What to Compost?
It’s necessary to identify which materials are “compostable.” Believe me, there are biodegradable waste materials that are not suitable for composting, no matter how degradable they are. Take note of the following:
Good for composting:
- Pine needles
- Dried leaves
- Dried grass
- Shredded cardboard and paper
- Chopped wood prunings
- Citrus rinds
- Coffee grounds
- Grass and shrub clippings
- Fruit waste
- Coffee filters
- Young weeds
- Wilted flowers
- Vegetable waste
Not suitable for composting:
- Animal products (fish, bones, meat, fat)
- Dairy products
- Sawdust from treated wood
- Diseased plants
- Human waste
- Weeds that bear seeds such as ivy, oxalis bulbs, burr clover, and Bermuda grass
3 Types of Composting
Before you proceed to harness your own compost for gardening, you must already know that there are three types of composting, namely, hot composting, cold composting and vermiculture or worm composting.
1. Hot Composting
It’s usually the method chosen by more serious gardeners. Hot composting is faster, and you can yield compost in one to three months, most especially in warm weather. Hot composting would need four components, namely, air, water, nitrogen, and carbon.
These four items become food to microorganisms that could speed up the process of decay. During the spring or in the fall, garden waste becomes plenty, so you can definitely have a second batch of compost while another one is currently being “cooked.”
2. Cold Composting
This type of composting is the simplest among the three. Basically, you are only collecting biodegradable waste to be piled in a bim or a pit and wait for it to naturally decompose in about a year or two.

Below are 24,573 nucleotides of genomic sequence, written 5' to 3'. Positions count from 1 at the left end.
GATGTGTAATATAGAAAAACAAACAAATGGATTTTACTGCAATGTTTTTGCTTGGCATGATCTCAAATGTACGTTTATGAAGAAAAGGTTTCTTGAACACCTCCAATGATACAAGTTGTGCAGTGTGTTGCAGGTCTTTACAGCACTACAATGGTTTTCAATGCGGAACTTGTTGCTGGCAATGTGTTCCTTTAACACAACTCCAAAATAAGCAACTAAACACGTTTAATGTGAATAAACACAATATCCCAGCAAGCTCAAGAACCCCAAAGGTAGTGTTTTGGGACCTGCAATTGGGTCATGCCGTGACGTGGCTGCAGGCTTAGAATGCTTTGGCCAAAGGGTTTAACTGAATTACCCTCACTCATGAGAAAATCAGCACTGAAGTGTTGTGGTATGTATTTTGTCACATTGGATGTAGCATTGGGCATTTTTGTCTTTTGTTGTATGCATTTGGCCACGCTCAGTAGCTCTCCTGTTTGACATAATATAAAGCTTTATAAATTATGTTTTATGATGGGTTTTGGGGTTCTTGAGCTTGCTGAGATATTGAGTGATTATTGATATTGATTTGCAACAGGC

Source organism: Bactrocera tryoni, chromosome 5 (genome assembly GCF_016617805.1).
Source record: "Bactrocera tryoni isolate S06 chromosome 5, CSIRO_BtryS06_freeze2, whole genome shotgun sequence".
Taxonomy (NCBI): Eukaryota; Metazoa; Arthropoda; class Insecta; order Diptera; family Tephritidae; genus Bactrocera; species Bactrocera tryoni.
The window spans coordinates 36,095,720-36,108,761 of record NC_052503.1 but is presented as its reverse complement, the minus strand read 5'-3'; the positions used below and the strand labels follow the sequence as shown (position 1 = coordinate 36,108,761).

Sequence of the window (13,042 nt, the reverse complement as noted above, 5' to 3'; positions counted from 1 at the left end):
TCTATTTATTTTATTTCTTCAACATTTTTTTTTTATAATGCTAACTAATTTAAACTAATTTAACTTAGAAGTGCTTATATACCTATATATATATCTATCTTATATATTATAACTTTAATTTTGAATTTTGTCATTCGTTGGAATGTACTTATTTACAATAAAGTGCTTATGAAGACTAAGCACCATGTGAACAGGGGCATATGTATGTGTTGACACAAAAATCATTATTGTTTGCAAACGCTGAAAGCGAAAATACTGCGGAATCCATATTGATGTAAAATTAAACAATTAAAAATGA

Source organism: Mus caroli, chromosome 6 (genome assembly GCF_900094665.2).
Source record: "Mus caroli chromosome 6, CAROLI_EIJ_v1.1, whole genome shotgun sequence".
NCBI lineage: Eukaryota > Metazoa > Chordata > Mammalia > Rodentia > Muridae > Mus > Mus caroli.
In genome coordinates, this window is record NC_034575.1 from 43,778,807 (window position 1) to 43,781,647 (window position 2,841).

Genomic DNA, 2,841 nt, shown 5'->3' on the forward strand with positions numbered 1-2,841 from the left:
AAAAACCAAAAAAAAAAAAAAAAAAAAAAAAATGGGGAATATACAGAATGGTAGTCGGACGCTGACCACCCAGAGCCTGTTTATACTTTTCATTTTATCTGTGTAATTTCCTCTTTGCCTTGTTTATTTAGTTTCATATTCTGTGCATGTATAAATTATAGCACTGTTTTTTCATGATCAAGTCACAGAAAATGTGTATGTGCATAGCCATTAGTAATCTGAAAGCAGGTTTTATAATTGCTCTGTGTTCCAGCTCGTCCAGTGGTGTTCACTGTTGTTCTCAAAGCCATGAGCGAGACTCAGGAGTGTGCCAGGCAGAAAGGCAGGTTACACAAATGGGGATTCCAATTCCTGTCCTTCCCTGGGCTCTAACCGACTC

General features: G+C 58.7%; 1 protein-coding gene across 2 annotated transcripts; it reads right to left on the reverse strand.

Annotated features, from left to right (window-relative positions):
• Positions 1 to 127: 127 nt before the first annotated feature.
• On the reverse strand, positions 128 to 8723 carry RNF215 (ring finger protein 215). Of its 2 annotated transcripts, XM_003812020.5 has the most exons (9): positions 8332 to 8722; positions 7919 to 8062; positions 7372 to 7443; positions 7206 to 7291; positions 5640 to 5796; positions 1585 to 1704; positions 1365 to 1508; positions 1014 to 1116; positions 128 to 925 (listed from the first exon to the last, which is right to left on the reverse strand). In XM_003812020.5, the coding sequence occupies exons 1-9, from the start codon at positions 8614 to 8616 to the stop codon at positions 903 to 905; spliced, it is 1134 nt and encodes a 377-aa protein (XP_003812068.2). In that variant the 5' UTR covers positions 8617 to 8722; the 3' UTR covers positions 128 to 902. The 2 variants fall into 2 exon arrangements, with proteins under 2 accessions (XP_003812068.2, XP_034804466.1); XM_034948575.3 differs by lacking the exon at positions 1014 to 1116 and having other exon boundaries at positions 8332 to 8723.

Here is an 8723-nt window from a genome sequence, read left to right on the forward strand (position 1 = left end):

3. Vermiculture or Worm Composting
When you pile your food scraps together with other biodegradable waste, worms slowly eat it, allowing them to release worm castings which are rich in nitrogen.
However, these nitrogen-rich castings aren’t just produced by any worm. You would need redworms or “red wrigglers” for this. Redworms are usually inexpensive and can be purchased through your local garden supplier or online.
4 Benefits of Composting
Backyard composting has many benefits. Not only does it help conserve the environment — it also saves you the money and resources you would otherwise spend on fertilizers.
1. Utilizes Waste to Reduce It
Through composting, people get to utilize plant waste, food and kitchen waste, leaves, lawn clippings, and any other biodegradable waste that can get thrown away otherwise. With this, composting could let you save money for landfill fees.
You might ask, “Why should I practice making my own compost?” Well, aside from being beneficial to your finances (since you won’t buy garden soil anymore), compost is a really great soil enricher. It is also easy to make and most of all, it is a great way to reduce waste.
So perhaps the best benefit from composting is your ability to turn trash into treasure, keeping trash off the landfills and, in turn, reducing your carbon footprint.
2. Improves Soil Health
Compost is now widely recognized as a helpful tool in replenishing the fertility of the soil without making use of chemical fertilizers.
Adding compost to your garden soil improves its health and minimizes pests and plant diseases. Using compost also eliminates the need to use chemical-based fertilizers.